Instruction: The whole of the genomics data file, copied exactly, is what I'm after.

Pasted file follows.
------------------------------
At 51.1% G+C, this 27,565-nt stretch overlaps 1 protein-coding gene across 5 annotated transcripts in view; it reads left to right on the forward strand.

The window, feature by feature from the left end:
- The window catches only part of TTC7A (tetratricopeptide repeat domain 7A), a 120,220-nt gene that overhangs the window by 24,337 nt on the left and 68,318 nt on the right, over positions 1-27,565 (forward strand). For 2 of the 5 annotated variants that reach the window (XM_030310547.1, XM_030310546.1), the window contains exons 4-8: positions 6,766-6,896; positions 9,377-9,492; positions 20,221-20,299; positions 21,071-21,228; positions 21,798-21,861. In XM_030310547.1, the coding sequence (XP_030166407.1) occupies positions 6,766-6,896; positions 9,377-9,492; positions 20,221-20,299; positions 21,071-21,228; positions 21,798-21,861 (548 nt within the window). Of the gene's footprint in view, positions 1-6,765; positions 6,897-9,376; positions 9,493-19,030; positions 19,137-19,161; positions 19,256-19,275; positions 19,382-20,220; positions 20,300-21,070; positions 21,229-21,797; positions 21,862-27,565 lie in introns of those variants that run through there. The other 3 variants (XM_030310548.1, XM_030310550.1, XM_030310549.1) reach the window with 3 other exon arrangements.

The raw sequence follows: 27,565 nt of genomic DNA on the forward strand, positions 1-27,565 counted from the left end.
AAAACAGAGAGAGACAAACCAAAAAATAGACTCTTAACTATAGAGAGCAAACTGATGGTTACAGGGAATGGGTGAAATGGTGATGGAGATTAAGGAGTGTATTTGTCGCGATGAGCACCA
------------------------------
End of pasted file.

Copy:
At 51.1% G+C, this 27,565-nt stretch overlaps 1 protein-coding gene across 5 annotated transcripts in view; it reads left to right on the forward strand.

The window, feature by feature from the left end:
- The window catches only part of TTC7A (tetratricopeptide repeat domain 7A), a 120,220-nt gene that overhangs the window by 24,337 nt on the left and 68,318 nt on the right, over positions 1-27,565 (forward strand). For 2 of the 5 annotated variants that reach the window (XM_030310547.1, XM_030310546.1), the window contains exons 4-8: positions 6,766-6,896; positions 9,377-9,492; positions 20,221-20,299; positions 21,071-21,228; positions 21,798-21,861. In XM_030310547.1, the coding sequence (XP_030166407.1) occupies positions 6,766-6,896; positions 9,377-9,492; positions 20,221-20,299; positions 21,071-21,228; positions 21,798-21,861 (548 nt within the window). Of the gene's footprint in view, positions 1-6,765; positions 6,897-9,376; positions 9,493-19,030; positions 19,137-19,161; positions 19,256-19,275; positions 19,382-20,220; positions 20,300-21,070; positions 21,229-21,797; positions 21,862-27,565 lie in introns of those variants that run through there. The other 3 variants (XM_030310548.1, XM_030310550.1, XM_030310549.1) reach the window with 3 other exon arrangements.

The raw sequence follows: 27,565 nt of genomic DNA on the forward strand, positions 1-27,565 counted from the left end.
AAAACAGAGAGAGACAAACCAAAAAATAGACTCTTAACTATAGAGAGCAAACTGATGGTTACAGGGAATGGGTGAAATGGTGATGGAGATTAAGGAGTGTATTTGTCGCGATGAGCACCA